Ub Iwerks: The real creator of Mickey Mouse?

Do you know what Walt Disney’s first private venture was called? “Iwerks-Disney Commercial Artists.” He started the enterprise with his best friend Ub Iwerks. And it lasted a month.

Disney’s second partnership was started with Ub Iwerks as well. And when that failed and he moved to Hollywood from Kansas, he asked his friend to follow suit. Because Disney recognized the talent that Iwerks possessed.

Today, Walt Disney is a house hold name. No one knows the name of Ub Iwerks. Even though it was Iwerks who mainly refined Disney’s rough idea and created Mickey Mouse. It was Iwerks who drew 700 drawings a day to create the first Mickey animation in 2 weeks – a feat that others would have taken months for.

And yet, today, he is largely forgotten? Why?

The hill climbing problem

Computer science has this classic hill climbing problem. You are dropped at a random spot on a map. How do you figure out how to climb the tallest hill on the map every time?

The solution is easy if you can see the whole map from the top. But what do you do if you can’t see the whole map, and don’t even know how many hills there are? 

The easiest algorithm students develop is: take a step forward in the direction where land is higher. But this solution entraps you. You end up reaching the top of the hill closest to you. 

Its called the local maxima trap.

When you get to the top of any hill, the only way to go to a higher hill is by going down first. 

Iwerks vs Disney

Iwerks and Disney were partners, but when their second partnership failed, Iwerks focused solely on mastering animation. Disney, on the other hand, sought higher hills: setting up studios, selling animations, creating merchandise, building theme parks, and making movies. 

While Iwerks contributed significantly to creating Mickey Mouse, Disney earned more money and recognition by continuously pursuing new opportunities and expanding his vision.

The local maxima

Many of us fall in the local maxima trap. Perfecting our skills but in a limited scope. Only if we could see things from the top, we would realize that it’s the wrong hill that we’ve climbed. 

Because you can only climb higher hills if you’re willing to get down from your current peak.

The curse of low ambition

Half the people in an experiment are asked the question: Did Gandhi live beyond age 140? If not, how old was Gandhi when he died?

The other half is asked: Did Gandhi live beyond age 9? How old was he when he died?

The average answer for first half is 67. The average for second half is 50.

Isn’t that crazy? We are bound by initial information. 

  • We get anchored by proximity. 
  • We get anchored by things most familiar to us. 
  • Early wins and losses guide our entire lives.
  • We get addicted to the comfort of being at the top.
  • We optimize for efficiency.

We give up on finding higher hills because we prefer predictible known comfort. Are you willing to go downhill first?

Escaping the local maxima traps

Do you know how the computer science students solve the problem of being trapped by the local maxima? How do you improve the chances of finding the highest hill when you don’t even know how many hills exist on the map?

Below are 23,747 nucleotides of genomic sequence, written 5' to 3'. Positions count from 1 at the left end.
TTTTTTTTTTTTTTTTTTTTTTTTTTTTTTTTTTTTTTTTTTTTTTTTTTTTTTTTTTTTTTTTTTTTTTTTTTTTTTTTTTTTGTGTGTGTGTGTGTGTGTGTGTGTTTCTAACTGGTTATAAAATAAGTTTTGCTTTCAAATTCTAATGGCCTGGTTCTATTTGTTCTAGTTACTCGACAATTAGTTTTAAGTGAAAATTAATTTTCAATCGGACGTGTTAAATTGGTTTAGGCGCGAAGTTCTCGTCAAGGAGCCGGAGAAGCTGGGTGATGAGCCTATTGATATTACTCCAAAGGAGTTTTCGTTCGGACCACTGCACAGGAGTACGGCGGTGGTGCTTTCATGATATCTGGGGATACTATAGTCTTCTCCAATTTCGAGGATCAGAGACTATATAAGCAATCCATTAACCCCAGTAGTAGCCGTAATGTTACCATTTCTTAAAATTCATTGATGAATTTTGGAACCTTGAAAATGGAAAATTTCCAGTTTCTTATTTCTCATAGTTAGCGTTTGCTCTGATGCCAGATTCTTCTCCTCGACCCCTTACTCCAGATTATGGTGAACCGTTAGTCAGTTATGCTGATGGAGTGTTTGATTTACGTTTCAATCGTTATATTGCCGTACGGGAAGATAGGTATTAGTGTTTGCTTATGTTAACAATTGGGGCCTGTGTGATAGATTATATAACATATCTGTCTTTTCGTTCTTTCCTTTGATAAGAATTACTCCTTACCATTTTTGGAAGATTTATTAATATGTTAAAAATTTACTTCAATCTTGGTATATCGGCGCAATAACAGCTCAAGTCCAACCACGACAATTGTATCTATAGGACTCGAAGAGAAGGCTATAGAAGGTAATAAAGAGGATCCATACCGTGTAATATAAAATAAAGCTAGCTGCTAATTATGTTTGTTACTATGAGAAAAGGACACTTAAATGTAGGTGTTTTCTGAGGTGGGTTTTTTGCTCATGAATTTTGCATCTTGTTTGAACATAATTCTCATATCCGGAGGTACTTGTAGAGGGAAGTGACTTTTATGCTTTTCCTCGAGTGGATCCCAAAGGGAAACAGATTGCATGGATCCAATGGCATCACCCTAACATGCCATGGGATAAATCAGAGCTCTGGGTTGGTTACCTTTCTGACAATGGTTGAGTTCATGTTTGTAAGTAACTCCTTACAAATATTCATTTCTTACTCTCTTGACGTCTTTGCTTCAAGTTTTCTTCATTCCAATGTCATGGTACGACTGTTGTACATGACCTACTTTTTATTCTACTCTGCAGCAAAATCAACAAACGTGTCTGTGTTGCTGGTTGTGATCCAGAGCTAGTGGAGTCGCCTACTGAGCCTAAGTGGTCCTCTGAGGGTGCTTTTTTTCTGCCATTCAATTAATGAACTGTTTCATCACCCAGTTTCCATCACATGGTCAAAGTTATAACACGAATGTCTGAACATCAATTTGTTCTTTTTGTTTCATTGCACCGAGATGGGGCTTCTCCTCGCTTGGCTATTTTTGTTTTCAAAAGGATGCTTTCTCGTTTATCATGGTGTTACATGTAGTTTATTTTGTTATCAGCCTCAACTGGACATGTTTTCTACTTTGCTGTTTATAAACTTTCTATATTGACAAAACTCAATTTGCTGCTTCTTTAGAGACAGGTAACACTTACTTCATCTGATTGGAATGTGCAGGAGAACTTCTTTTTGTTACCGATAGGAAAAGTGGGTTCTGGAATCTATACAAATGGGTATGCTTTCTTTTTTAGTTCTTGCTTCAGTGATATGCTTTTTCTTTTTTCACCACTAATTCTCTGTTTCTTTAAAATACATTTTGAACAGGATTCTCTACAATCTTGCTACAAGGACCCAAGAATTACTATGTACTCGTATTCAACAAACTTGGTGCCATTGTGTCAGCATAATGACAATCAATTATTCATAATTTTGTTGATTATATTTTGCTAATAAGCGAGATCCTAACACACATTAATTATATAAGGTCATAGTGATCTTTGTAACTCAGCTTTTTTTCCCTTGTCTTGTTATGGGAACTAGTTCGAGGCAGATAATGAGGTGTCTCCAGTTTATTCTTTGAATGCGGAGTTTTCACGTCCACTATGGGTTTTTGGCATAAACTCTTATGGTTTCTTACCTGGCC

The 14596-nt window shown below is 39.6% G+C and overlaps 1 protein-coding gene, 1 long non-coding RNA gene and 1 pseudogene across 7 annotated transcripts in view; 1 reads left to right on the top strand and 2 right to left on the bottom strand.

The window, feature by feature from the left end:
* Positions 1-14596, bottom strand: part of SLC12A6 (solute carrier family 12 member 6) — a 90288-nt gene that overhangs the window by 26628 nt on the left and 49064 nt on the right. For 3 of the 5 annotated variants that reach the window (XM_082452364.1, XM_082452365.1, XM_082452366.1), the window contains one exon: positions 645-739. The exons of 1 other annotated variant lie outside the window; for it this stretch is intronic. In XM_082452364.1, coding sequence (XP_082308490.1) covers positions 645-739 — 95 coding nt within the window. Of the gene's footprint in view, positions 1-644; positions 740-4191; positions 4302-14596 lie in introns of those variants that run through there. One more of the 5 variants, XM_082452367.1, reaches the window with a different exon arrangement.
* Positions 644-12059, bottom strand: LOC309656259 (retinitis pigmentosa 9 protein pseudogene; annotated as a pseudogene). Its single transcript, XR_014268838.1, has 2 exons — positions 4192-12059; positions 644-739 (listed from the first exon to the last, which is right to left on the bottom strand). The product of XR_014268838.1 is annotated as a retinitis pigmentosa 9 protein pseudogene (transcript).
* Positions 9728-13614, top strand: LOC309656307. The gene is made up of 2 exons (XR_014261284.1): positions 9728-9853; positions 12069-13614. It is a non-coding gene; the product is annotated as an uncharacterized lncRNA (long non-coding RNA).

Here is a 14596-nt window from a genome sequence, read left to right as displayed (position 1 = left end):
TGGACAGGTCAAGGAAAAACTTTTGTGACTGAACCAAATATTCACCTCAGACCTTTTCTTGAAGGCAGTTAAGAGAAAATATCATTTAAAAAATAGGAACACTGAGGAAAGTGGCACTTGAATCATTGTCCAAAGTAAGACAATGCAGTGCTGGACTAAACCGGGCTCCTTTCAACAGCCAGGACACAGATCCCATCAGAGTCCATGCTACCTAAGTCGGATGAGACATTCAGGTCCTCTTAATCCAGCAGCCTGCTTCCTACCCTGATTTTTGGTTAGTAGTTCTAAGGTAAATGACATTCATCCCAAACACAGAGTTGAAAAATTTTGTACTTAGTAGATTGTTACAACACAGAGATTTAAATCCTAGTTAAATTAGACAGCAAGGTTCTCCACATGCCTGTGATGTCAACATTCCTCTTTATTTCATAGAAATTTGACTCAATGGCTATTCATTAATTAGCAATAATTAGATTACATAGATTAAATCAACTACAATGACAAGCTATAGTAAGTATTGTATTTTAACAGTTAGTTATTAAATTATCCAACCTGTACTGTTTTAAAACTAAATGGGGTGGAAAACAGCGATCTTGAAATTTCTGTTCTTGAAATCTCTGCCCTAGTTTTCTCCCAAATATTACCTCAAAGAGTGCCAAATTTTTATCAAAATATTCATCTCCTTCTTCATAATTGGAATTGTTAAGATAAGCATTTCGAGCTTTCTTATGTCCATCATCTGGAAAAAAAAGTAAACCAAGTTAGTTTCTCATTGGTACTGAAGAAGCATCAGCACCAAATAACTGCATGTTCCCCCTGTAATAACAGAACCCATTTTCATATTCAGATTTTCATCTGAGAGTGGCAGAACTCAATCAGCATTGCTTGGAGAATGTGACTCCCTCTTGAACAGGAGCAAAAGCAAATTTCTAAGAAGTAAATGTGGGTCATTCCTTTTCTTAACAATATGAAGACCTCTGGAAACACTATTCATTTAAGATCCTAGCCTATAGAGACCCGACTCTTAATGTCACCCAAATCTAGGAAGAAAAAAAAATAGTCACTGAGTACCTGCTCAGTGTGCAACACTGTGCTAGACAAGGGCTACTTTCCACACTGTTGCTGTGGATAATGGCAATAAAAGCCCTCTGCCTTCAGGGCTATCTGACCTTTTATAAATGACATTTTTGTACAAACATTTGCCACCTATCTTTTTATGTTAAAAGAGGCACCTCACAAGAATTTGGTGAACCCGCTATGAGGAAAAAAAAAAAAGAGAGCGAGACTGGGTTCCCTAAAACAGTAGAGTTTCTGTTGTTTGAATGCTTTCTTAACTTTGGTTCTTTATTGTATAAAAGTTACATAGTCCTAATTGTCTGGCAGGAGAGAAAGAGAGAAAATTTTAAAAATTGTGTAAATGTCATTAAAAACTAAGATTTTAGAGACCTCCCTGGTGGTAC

1. Restart the algo

The first step most of them take is simply restarting multiple times. By trying different initial starting points, you can explore multiple paths and improve your odds of finding the highest hill.

And restarting is indeed a great algorithm. Its what Vince Papale did. A highschool teacher, he tried out for Philadelphia Eagles football team’s open tryouts at the age of 28. And became a professional footballer without having played the sport in college!

Papale was a great young athlete who played football, basketball, and track and field as a child. But he focused more on track and field because it gave him the highest chance of scholarships. He became the king of a small hill.

Only later in life, did he restart and find a higher hill.

2. Simulated annealing algorithm

Simulated annealing introduces randomness to the algorithm. Make random, less optimal moves to explore more of the space on the map.

Howard Schulz worked as a director of sales for Hammarplast: a Swedish kitchenware company. When he noticed a company placing unusually large orders for drip coffee makers from Hammarplast, he was intrigued. And flew to Seattle to investigate. Where he promptly switched jobs and became the head of retail at a much smaller Starbucks.

Going to Milan, Italy on a buying trip was a real turning point. He was inspired by the Italian coffee culture and forced his bosses to sell espresso beverages in America. He eventually bought the company and took it public – making it grow into the largest coffee chain in the world!

3. Mutation algorithm

A lot of the times, simply adding randomness to the algorithm doesn’t work well. Very often the algo would randomly take you to only one or two parts of the map. What worked well to fix this is taking a page from genetics and mutation. 

Introduce random changes. But maintain diversity in the changes.

Take the case of young Stewart. Started out in college majoring in chemistry. But shifted to history, and later architectural history. 

When that didn’t lead to a good job, became a stock broker.

Randomly, 10 years later, started a catering business from the basement. While catering for a book release party, a publisher gets impressed with the food and hosting skills and offers a book deal right away. And thats how Martha Stewart finds her right hill: with a ghostwritten cookbook.

Action Summary:

  • Take a pause and reflect on your current situation. Are you stuck in a local maxima? Are you repeating the same things since forever because you like the comfort and the predictibility?
  • If so, switch your algorithm. Restart. Try random things. Maintain diversity in your life and interests. Achieve your true potential.